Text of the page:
By MATTHEW BRODSKY, senior editor/Web editor of Risk & Insurance®
There hasn't been any sunshine when Congress has been gone on summer recess, and the outlook is even stormier when the healthcare debate resumes in Washington, D.C., later this month. The forecast could be bleakest for employers, especially self-funded ones, who are left guessing which way the winds of reform will blow.
A recent survey of 60 healthcare insurers found that healthcare costs for employers could increase on average by 10.5 percent over the next year.
Meanwhile, self-funded employers cringe at the possibility that federal reform efforts could limit their rights to run benefits programs that are as cost-effective and creative as they please.
FIRST, THE COSTS
Aon Consulting, the unit of Chicago-based brokerage Aon Corp. that carried out the aforementioned survey, looked at costs across various healthcare plans, from HMOs to POS plans, PPOs to consumer-directed offerings.
The double-digit increases across all plan varieties aren't just for employers that purchase health insurance through the traditional market. Self-funded employers can also look to this survey as an indication of the costs they'll face, according to Tom Lerche, healthcare leader and senior vice president for Aon Consulting.
Yet despite more double-digit inflation, self-funded employers can also take heart in the better news coming out of the Aon survey: a slight downtick in medicals costs, lower drug costs and increased access to coverage over the last few years.
"It is less bad, and it is not getting any worse," summed up Lerche. "All we can offer is modest good news."
Can there be such a silver lining on the legislative front? Perhaps not, if you listen to the Self-Insurance Institute of America Inc., the trade and lobbying group that represents self-funded employers and the vendors that support them. SIIA is up in arms against the House healthcare bill, titled "America's Affordable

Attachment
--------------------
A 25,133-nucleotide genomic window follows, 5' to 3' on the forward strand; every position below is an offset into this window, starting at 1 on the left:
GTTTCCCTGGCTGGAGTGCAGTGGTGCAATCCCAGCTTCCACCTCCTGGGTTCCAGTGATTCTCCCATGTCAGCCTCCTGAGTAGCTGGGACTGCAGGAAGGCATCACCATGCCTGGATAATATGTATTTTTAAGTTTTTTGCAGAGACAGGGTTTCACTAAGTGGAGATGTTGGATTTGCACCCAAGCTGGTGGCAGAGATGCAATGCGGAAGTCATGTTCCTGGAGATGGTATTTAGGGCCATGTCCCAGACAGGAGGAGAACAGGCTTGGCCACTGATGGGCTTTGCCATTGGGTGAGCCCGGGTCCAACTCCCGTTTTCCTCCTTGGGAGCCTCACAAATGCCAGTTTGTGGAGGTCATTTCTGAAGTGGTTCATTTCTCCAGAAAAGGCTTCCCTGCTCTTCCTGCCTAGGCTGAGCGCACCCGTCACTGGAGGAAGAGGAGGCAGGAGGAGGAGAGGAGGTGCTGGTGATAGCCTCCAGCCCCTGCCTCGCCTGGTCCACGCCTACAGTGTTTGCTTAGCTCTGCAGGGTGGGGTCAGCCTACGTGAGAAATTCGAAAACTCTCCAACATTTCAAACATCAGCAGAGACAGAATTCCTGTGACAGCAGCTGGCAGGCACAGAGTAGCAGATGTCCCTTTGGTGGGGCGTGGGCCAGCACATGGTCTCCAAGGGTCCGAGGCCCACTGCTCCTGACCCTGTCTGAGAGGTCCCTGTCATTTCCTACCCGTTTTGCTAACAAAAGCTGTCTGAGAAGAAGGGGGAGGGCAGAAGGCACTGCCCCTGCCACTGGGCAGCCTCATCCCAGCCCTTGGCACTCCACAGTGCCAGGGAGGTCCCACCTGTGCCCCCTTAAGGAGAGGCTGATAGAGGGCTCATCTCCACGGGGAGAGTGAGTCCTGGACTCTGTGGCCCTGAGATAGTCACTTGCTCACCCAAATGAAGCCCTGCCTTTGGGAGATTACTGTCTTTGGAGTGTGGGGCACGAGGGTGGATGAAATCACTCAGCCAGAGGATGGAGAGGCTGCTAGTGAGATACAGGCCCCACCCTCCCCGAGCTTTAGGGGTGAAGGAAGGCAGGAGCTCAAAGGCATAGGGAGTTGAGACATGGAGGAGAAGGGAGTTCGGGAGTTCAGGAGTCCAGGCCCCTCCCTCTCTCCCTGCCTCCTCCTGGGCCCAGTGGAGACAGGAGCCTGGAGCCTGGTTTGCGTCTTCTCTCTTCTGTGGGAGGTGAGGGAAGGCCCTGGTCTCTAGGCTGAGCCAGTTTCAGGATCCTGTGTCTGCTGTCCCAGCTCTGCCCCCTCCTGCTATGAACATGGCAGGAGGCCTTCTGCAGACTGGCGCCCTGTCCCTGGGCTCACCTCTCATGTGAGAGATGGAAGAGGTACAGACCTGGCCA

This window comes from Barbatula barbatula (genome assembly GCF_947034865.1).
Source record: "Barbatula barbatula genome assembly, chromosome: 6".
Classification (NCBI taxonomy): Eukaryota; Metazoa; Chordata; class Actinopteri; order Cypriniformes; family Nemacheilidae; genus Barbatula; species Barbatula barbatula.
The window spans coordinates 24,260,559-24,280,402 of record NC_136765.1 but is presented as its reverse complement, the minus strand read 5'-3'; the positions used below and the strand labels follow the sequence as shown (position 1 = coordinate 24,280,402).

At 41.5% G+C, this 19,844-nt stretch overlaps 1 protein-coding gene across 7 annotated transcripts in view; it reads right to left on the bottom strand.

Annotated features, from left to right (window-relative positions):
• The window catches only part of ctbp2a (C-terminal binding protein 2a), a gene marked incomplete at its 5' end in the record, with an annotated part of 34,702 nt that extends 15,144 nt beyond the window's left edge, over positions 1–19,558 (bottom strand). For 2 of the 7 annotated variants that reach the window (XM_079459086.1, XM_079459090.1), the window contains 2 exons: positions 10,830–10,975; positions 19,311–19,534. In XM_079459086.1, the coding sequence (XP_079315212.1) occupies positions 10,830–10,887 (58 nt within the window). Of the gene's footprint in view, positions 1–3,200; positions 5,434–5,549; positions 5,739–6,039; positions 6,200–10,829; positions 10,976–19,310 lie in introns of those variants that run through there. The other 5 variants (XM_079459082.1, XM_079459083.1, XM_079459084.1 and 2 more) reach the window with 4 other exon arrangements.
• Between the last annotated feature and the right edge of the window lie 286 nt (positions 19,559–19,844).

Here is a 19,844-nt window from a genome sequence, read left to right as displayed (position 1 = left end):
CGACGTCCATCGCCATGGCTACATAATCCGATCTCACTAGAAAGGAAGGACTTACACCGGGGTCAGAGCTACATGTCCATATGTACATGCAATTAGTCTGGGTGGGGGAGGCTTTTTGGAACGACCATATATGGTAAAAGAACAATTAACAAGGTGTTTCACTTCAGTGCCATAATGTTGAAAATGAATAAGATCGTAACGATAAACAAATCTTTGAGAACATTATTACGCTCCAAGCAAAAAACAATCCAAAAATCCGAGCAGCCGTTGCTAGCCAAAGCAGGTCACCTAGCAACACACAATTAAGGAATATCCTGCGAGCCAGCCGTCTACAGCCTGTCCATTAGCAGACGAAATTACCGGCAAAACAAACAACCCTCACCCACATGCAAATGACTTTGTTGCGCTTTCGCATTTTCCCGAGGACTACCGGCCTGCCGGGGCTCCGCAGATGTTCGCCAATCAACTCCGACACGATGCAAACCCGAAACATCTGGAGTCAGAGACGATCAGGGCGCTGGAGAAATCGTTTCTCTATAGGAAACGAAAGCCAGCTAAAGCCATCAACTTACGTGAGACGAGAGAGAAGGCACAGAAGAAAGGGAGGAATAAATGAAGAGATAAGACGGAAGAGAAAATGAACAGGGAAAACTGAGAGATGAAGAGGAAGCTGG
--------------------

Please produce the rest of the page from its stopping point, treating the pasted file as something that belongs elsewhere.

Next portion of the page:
Health Choices Act." HR 3200 as it is known has passed three House committees and could be on the full floor for debate when Congress reconvenes in September.
As it stands now, the House bill could impact 10 self-funded employers in 10 ways, as counted by SIIA.
Readers can access the SIIA Web site for this list, but the gist of it is that the House bill would establish a new legal framework that would replace the current system based on ERISA--which provides national and regional employers a federal pre-emption to establish consistent self-funded benefits plans across state lines.
"HR 3200 as it is written would eliminate the incentives that ERISA provides to employers in federal pre-emption and benefit plan design. That would create a vacuum in health coverage," said SIIA Chief Operating Officer Mike Ferguson in a press release, the second such warning the organization's released this summer.
"The giant sucking sound you will hear will be the flow of individuals migrating to rigid 'one-size-fits-all' private or public health plans that will be less beneficial and less efficient," he added.
Without the dramatic language, Lerche also said he sees several provisions in the House bill that could pose a risk to self-funded employers if passed.
HEALTHCARE REFORM GOOD
Still, many employers are awaiting healthcare reform, crossing their fingers for legislative action in the hopes that it will immediately tackle the double-digit inflation.
This sentiment is out there, so much so that Lerche felt the need to dampen it, saying, "If you're waiting on a silver bullet or solution out of Washington, you're going to be disappointed."
His point: Any cost control out of reform won't be felt for another year or longer.
Still, employers can be excited now about some aspects of healthcare reform. Bob Berglund, vice president of employee benefits and insurance at Boyd Gaming, is one. He and a group of other employer representatives met with several senators, including the famed Blue Dogs (conservative, swing-state Democrats), back in July. The senators picked their brains on how these employers have been "bending the healthcare curve downward" through disease prevention, detection, and management.
"They're intrigued by it," reported Berglund. "They were listening to us."
The good news: the senators were saying that the early detection/prevention idea has bipartisan support and should survive in the final bill.
And more good news: From the policymakers Berglund spoke with, he did not get the "overwhelming sense that they were looking at us critically at all."
Instead, it was a "real positive sign" that federal lawmakers invited self-funded employers to share their experiences.
September 1, 2009
Copyright 2009© LRP Publications